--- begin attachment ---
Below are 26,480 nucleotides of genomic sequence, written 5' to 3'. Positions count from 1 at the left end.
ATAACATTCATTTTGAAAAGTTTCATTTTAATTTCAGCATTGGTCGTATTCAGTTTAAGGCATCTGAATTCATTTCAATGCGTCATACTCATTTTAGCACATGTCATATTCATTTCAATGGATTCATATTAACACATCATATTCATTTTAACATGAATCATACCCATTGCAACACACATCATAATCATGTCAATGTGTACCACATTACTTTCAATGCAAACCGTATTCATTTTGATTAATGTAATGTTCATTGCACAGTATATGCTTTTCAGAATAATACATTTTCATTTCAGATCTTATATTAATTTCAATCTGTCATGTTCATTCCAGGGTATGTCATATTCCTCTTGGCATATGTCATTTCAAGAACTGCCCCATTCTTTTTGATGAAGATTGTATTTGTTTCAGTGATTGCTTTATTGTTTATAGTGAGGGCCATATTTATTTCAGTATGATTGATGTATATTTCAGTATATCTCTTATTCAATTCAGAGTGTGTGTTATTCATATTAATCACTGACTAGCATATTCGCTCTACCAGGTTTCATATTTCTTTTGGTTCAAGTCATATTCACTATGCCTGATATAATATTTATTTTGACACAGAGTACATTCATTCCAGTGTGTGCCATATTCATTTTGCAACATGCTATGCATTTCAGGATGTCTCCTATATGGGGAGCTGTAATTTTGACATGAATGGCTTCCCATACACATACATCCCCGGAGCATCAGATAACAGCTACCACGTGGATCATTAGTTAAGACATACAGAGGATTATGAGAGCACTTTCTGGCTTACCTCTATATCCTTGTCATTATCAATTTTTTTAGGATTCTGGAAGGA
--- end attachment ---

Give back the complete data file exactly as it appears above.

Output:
Below are 26,480 nucleotides of genomic sequence, written 5' to 3'. Positions count from 1 at the left end.
ATAACATTCATTTTGAAAAGTTTCATTTTAATTTCAGCATTGGTCGTATTCAGTTTAAGGCATCTGAATTCATTTCAATGCGTCATACTCATTTTAGCACATGTCATATTCATTTCAATGGATTCATATTAACACATCATATTCATTTTAACATGAATCATACCCATTGCAACACACATCATAATCATGTCAATGTGTACCACATTACTTTCAATGCAAACCGTATTCATTTTGATTAATGTAATGTTCATTGCACAGTATATGCTTTTCAGAATAATACATTTTCATTTCAGATCTTATATTAATTTCAATCTGTCATGTTCATTCCAGGGTATGTCATATTCCTCTTGGCATATGTCATTTCAAGAACTGCCCCATTCTTTTTGATGAAGATTGTATTTGTTTCAGTGATTGCTTTATTGTTTATAGTGAGGGCCATATTTATTTCAGTATGATTGATGTATATTTCAGTATATCTCTTATTCAATTCAGAGTGTGTGTTATTCATATTAATCACTGACTAGCATATTCGCTCTACCAGGTTTCATATTTCTTTTGGTTCAAGTCATATTCACTATGCCTGATATAATATTTATTTTGACACAGAGTACATTCATTCCAGTGTGTGCCATATTCATTTTGCAACATGCTATGCATTTCAGGATGTCTCCTATATGGGGAGCTGTAATTTTGACATGAATGGCTTCCCATACACATACATCCCCGGAGCATCAGATAACAGCTACCACGTGGATCATTAGTTAAGACATACAGAGGATTATGAGAGCACTTTCTGGCTTACCTCTATATCCTTGTCATTATCAATTTTTTTAGGATTCTGGAAGGA